It took a long time, but the Town of Shelburne’s predominantly Black community is finally getting the well that the South End Environmental Injustice Society (SEED) had been fighting for.
After a wait of many months Town of Shelburne councillors told local clean water activists that an offer by filmmaker and actor Ellen Page to pay for the drilling of a well to benefit a Black community within Town limits is not viable.
Tom Rogers and his wife have been exploring the back roads of Lunenburg County. They were shocked by what they found.
Dartmouth North NDP MLA Susan Leblanc writes about Prosperity Shared, an opportunity to examine together what it would be to share the wealth of our province more evenly. This month she is looking forward to moderating six community dinners that will bring people together to discuss local solutions and policy proposals.
12 Nova Scotia municipalities (and counting) are calling for a moratorium on offshore exploration and drilling until an independent inquiry can define the risks. I went to a press conference to hear about their concerns. Clearly reassurances by the province that all is well aren’t cutting it anymore.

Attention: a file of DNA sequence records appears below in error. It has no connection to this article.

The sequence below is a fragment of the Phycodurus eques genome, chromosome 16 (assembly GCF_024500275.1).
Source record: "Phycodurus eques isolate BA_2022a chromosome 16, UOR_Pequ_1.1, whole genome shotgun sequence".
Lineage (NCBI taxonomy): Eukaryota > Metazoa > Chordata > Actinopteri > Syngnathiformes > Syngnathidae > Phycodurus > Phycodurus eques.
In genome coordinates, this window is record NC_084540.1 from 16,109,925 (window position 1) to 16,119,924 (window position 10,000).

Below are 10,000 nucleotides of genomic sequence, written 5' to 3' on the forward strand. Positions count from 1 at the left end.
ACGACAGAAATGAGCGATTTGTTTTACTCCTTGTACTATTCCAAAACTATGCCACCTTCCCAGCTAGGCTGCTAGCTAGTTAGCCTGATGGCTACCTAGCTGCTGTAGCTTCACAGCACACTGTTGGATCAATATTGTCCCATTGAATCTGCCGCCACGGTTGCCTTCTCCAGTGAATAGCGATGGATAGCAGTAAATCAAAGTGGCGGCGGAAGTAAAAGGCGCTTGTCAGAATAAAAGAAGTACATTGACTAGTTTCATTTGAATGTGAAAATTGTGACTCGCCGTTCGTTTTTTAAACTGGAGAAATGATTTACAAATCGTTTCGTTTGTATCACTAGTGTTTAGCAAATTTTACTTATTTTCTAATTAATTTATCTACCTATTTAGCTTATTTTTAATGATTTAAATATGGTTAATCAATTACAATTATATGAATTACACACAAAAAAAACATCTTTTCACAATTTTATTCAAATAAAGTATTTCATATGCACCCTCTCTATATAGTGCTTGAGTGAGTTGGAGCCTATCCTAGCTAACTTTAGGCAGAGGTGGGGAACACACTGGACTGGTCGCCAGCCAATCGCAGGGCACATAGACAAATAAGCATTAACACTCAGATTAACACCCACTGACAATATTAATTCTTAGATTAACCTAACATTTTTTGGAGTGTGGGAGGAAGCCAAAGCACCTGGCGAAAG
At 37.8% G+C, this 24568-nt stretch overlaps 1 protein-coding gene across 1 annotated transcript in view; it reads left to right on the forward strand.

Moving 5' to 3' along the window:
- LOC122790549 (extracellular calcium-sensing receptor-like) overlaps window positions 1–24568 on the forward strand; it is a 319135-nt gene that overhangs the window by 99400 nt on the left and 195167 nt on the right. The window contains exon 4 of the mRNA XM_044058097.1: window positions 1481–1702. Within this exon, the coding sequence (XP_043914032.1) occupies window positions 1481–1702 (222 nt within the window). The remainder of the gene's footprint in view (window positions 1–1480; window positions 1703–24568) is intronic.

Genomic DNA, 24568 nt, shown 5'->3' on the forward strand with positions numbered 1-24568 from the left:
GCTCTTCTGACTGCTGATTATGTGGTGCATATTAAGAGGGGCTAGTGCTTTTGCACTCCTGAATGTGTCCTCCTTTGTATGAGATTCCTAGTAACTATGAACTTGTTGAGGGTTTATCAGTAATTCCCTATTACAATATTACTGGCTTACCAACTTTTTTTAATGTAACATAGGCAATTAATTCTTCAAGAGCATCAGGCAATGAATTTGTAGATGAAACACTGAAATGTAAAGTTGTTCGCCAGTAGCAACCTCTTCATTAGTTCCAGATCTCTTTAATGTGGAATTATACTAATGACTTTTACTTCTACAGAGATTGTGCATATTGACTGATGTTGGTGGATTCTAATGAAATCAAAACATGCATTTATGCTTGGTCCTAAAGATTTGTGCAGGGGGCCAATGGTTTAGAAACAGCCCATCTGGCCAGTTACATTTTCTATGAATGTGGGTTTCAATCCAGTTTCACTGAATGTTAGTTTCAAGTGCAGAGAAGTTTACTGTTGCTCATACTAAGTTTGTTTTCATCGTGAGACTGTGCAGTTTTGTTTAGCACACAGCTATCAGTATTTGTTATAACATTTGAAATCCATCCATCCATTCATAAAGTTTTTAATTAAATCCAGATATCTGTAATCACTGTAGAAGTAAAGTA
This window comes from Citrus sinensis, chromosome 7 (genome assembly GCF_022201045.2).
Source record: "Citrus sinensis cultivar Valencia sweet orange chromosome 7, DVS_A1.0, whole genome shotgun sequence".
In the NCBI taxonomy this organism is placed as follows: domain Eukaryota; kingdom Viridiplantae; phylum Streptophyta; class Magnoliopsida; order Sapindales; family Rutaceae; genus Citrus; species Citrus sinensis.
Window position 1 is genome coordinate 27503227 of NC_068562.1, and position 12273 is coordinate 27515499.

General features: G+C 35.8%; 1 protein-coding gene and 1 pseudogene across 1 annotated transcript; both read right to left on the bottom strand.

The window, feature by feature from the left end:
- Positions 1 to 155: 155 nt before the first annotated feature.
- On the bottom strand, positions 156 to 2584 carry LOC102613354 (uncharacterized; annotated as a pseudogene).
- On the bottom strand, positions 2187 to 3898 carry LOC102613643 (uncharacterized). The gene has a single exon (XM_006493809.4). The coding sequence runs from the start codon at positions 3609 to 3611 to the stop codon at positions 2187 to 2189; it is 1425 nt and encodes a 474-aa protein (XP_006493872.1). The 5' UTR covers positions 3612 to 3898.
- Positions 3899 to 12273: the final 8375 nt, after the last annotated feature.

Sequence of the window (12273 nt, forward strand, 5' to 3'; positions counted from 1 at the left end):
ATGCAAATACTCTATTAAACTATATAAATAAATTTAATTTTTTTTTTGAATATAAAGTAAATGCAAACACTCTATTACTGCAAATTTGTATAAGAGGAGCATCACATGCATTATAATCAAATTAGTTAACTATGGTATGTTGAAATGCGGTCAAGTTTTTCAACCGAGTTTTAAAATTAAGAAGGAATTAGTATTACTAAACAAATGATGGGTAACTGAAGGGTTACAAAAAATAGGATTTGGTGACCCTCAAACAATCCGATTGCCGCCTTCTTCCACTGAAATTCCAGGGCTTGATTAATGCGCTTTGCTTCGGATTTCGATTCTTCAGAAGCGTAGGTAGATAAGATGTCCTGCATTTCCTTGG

Talks between the Town of Shelburne and a group advocating for clean water access for a Black community within town limits appear to have broken down completely. It’s a sad story. Here’s hoping there’s a way out of the impasse.
Policy analyst and writer Peter Puxley, speaking at a #WaterNotGold panel in Halifax last Saturday, pushes back on the idea that all rural Nova Scotia can hope for are short term jobs in extractive industries that come at huge environmental costs.
An offer by filmmaker and actor Ellen Page to pay for the drilling of a public well to provide clean water to a long suffering African Nova Scotian community is said to experience some push back from the Town of Shelburne.
An interview with Chris Frazer, the Communist candidate in Central Nova. We talk about climate justice, poverty, turning rural Nova Scotia around, Boat Harbour, his activism to erase homophobia, and much more.
I am curious about how grassroots activism intersects with traditional politics, so with a federal election coming up I figured I do a couple of interviews with candidates, and ask my questions.
Here is the first interview, with Betsy MacDonald, who is running for the NDP in Central Nova. We talked with her about Boat Harbour, poverty, climate change, how activism shapes her views, and what to do about the many challenges people face in rural Nova Scotia.